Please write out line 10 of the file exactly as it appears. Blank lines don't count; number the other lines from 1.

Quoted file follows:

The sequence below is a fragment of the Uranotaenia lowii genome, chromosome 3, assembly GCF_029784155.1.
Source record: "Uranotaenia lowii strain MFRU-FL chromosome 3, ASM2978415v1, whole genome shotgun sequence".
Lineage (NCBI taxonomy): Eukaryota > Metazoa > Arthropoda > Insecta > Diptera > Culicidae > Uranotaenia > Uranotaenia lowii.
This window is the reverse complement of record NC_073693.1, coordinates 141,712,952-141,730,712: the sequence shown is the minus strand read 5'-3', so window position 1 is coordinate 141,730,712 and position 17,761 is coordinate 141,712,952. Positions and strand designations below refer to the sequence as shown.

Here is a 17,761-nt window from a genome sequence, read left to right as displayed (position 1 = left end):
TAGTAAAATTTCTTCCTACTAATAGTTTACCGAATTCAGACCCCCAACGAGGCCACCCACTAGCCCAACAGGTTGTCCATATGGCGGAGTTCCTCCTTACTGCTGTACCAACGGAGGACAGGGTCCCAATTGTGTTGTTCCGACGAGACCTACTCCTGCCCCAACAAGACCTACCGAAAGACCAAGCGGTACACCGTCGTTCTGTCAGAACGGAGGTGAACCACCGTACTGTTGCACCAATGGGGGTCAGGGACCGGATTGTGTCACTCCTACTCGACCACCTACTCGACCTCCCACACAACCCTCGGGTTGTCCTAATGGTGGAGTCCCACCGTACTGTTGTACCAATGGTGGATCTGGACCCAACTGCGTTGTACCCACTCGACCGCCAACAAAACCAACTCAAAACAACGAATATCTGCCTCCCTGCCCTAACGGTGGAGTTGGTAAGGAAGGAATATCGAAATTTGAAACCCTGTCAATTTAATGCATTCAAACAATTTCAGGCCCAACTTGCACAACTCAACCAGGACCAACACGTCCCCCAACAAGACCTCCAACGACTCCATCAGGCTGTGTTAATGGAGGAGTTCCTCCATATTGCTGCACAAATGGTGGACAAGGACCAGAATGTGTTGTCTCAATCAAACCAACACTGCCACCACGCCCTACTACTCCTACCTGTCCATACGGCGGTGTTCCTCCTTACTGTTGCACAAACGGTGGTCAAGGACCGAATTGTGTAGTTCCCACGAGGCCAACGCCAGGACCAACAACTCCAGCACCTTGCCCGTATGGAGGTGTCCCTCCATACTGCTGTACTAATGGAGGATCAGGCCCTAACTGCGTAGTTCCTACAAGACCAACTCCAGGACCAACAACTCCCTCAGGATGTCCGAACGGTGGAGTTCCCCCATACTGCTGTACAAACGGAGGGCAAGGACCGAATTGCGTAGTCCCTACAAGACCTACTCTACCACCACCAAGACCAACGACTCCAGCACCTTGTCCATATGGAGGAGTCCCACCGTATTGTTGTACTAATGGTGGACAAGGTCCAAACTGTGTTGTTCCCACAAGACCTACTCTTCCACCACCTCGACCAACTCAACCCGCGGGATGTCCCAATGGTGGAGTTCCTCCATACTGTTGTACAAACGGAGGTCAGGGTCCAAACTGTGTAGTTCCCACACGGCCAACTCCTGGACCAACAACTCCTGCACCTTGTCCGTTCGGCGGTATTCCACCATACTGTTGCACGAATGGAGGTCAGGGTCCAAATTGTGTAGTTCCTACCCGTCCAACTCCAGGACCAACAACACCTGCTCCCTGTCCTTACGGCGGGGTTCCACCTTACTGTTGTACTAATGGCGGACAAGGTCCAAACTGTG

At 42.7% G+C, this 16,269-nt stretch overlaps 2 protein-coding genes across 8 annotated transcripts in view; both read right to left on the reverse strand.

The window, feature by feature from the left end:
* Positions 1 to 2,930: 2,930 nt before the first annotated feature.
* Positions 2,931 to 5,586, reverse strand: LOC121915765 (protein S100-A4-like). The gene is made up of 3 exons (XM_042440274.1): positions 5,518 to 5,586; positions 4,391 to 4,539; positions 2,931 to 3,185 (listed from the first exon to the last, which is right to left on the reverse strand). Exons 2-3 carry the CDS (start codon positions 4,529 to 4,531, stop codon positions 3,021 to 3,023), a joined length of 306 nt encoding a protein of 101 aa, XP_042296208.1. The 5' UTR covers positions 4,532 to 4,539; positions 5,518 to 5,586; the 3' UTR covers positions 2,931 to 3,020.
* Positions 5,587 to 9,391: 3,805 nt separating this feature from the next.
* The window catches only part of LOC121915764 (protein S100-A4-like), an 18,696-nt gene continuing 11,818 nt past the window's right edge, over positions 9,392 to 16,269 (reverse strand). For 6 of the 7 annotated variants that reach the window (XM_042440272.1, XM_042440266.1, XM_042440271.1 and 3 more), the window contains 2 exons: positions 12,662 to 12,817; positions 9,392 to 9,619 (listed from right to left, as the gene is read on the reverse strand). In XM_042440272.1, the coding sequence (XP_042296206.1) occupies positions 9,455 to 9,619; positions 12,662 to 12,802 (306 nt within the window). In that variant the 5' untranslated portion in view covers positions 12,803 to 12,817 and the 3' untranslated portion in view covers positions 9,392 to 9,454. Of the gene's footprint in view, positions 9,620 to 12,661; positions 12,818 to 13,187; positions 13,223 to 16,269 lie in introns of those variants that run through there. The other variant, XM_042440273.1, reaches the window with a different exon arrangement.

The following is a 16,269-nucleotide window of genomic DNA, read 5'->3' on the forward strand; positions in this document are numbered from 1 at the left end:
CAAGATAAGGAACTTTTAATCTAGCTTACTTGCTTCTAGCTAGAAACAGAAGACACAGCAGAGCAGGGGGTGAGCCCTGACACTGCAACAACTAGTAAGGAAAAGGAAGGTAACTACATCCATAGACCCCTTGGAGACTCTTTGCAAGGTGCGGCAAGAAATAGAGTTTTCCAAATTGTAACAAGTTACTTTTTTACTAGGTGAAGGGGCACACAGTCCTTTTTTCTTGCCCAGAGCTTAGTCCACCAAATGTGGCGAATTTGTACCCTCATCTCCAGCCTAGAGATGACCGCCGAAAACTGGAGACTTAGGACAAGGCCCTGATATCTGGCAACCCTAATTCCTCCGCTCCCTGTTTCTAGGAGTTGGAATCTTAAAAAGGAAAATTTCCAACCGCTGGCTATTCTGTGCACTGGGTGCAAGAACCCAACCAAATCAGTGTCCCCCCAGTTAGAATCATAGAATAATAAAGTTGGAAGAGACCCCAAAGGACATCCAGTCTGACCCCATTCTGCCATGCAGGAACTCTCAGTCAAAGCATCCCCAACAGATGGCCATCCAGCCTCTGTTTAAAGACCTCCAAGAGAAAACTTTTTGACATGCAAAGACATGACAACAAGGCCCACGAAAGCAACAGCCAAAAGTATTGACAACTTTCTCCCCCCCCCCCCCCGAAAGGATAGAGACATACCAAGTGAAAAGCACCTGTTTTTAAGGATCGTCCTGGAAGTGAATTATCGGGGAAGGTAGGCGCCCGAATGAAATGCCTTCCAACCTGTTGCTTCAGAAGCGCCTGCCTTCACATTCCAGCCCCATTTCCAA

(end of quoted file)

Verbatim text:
* Positions 2,931 to 5,586, reverse strand: LOC121915765 (protein S100-A4-like). The gene is made up of 3 exons (XM_042440274.1): positions 5,518 to 5,586; positions 4,391 to 4,539; positions 2,931 to 3,185 (listed from the first exon to the last, which is right to left on the reverse strand). Exons 2-3 carry the CDS (start codon positions 4,529 to 4,531, stop codon positions 3,021 to 3,023), a joined length of 306 nt encoding a protein of 101 aa, XP_042296208.1. The 5' UTR covers positions 4,532 to 4,539; positions 5,518 to 5,586; the 3' UTR covers positions 2,931 to 3,020.